…And We’re Back!! Sunspotter Round 2

I suppose Friday the 13th is as good a day as any to launch a Citizen Science project.

For those of you who helped us classify the previous data set: Welcome back!
And hello to all of our new Sunspotters!

avatar_sunspotter

If you haven’t a notion of what Sunspotter is all about, check out our science section. In short, our goal is to determine the complexity of sunspot groups. It is well known (to solar physicists) that more complicated looking sunspot groups produce more solar flares than simple looking ones. But so far, scientists have not found a good way to quantify sunspot group complexity. This is not a task easily accomplished by a computer. Humans, on the other hand, can easily point to the more complex in a pair of objects, ideas, images, and so on.

I’m pretty sure you have an idea of which is the more complex: a graduate text on quantum mechanics, or an Italian cookbook?
On the other hand, it would not be straight-forward for a computer to make that choice. The same is true with sunspot groups.

In round one (lasting only a month!), ~1,600 volunteers helped us to rank ~13,000 images of sunspot groups by choosing the more complex one in ~300,000 pairs of images. This has allowed us to quantify ‘true’ sunspot group complexity for the first time! Now that we have a handle on how to give complexity a number, we want to determine how the complexity of a sunspot group changes over time.

A less complex sunspot group.

A less complex sunspot group.

To do this we have automatically detected thousands of sunspot groups and tracked them over time. Each sunspot group has been detected about 15 times per  day. Some of these sunspot groups were included in the previous dataset, but now they are being detected in a different way. That means that you will see a number of similar-looking images- but don’t worry if you can’t tell which sunspot group is more complex, just do your best! When graphing the complexity of a sunspot group over time, we are hoping to see clear jumps in the data when the sunspot group became more complex and we expect this to be followed by the occurrence of solar flares.

A more complex sunspot group

A more complex sunspot group

There are a few ‘biases’ that we could not easily correct for with the previous dataset, that we hope to get a handle on this time. For instance, depending on a sunspot group’s position, it will look more squished as it nears the edge of the Sun. As mentioned in an earlier post, we are now using a projection technique to ‘de-squish’ the sunspot groups. Also, it is likely that the most complex sunspot groups are always the largest. However, humans might also be biased toward thinking bigger things are more complex, even when they are not. So, to help reduce this bias, we have ‘de-scaled’ the images so that all of the sunspot groups, big or small, will appear roughly the same size on your screen.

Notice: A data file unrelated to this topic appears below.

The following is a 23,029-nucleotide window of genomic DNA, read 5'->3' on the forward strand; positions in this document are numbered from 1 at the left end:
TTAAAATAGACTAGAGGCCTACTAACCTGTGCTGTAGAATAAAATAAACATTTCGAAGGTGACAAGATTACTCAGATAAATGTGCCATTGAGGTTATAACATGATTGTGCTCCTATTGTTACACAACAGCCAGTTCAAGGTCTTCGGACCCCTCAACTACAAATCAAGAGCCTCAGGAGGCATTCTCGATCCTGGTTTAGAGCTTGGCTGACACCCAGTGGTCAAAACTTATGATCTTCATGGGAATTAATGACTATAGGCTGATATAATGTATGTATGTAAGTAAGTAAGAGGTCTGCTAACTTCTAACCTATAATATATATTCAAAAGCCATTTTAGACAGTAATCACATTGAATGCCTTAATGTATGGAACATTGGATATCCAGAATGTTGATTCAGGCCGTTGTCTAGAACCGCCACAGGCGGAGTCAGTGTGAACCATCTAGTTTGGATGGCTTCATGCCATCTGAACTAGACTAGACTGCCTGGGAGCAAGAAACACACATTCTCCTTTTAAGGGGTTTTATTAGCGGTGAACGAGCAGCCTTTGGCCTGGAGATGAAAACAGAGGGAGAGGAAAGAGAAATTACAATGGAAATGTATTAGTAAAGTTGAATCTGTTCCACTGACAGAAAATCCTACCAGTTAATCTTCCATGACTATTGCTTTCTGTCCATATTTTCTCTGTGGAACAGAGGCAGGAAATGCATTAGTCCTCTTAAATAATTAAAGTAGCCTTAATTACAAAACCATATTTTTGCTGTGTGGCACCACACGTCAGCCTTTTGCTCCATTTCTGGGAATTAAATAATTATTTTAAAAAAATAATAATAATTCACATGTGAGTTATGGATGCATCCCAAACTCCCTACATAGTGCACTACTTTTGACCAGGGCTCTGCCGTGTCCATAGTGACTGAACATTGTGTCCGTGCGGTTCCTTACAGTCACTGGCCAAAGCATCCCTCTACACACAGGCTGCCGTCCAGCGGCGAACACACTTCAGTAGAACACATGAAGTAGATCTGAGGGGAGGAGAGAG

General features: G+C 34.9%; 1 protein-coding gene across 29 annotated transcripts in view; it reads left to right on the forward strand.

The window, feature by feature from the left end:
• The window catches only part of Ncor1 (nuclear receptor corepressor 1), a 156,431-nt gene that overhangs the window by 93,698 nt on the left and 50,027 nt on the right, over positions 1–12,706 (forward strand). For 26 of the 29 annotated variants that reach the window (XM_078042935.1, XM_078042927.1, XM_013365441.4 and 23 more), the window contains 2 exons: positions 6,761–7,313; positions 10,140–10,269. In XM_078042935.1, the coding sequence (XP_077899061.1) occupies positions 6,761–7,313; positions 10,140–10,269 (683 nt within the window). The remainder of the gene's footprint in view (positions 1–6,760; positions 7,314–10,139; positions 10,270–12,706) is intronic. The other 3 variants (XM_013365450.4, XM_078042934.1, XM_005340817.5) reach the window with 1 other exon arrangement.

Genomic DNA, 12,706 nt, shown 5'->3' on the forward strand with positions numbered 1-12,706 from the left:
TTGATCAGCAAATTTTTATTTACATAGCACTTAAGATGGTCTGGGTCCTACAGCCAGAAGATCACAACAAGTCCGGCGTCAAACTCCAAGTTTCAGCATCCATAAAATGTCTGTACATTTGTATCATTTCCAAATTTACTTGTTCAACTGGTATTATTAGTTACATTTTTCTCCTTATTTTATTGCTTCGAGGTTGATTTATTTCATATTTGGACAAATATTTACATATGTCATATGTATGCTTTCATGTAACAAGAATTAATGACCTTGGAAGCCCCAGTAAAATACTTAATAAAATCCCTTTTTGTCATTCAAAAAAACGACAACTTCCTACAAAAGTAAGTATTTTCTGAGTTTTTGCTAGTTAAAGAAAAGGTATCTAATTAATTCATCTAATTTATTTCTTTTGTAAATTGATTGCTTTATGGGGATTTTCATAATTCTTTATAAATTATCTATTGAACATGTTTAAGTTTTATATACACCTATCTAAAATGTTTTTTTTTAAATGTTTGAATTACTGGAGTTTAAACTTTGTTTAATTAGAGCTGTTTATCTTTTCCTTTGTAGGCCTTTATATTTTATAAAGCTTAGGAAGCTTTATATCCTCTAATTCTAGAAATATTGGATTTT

We think you will find it much easier to focus on complexity with this new data set.

Thanks for listening, and happy classifying!!

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About Dr. Paul A. Higgins

I am a postdoctoral research fellow in the Astrophysics Research Group at Trinity College Dublin in Ireland. Currently I am a visiting researcher at LMSAL in Palo Alto, CA. I am investigating the causes of solar eruptions. To do this I use image processing and data mining techniques to study the evolution of sunspot groups as they are born, cross the solar disk, producing flares and coronal mass ejections, and then quietly decay and fade away.

3 responses to “…And We’re Back!! Sunspotter Round 2”

  1. Art says :

    This round is definitely tougher and it stakes me longer to classify things.

    Will these classifications help you to write a program which determines the complexity of even larger amount of sunspots much easier?

    • Dr. Paul A. Higgins says :

      Hi Art,

      Well the main science goal here is to determine the complexity evolution of sunspot groups that produce large eruptions, compared to those that do not.

      However, we also intend to test a machine learning algorithm on this dataset to see if we can get a reliable automated complexity measure, as you alluded to. But, at this point the results of that test would be a proof of concept, since we would have to retrain the algorithm again in the third phase of Sunspotter (requiring a new set of people-powered classifications), as the new data coming from Solar Dynamics Observatory/Helioseismic Imager are at a much higher resolution than the current data from Solar and Heliospheric Observatory/Michelson Doppler Imager.

      In other words we will need to train the automated algorithm on similar data to that being used, going forward.

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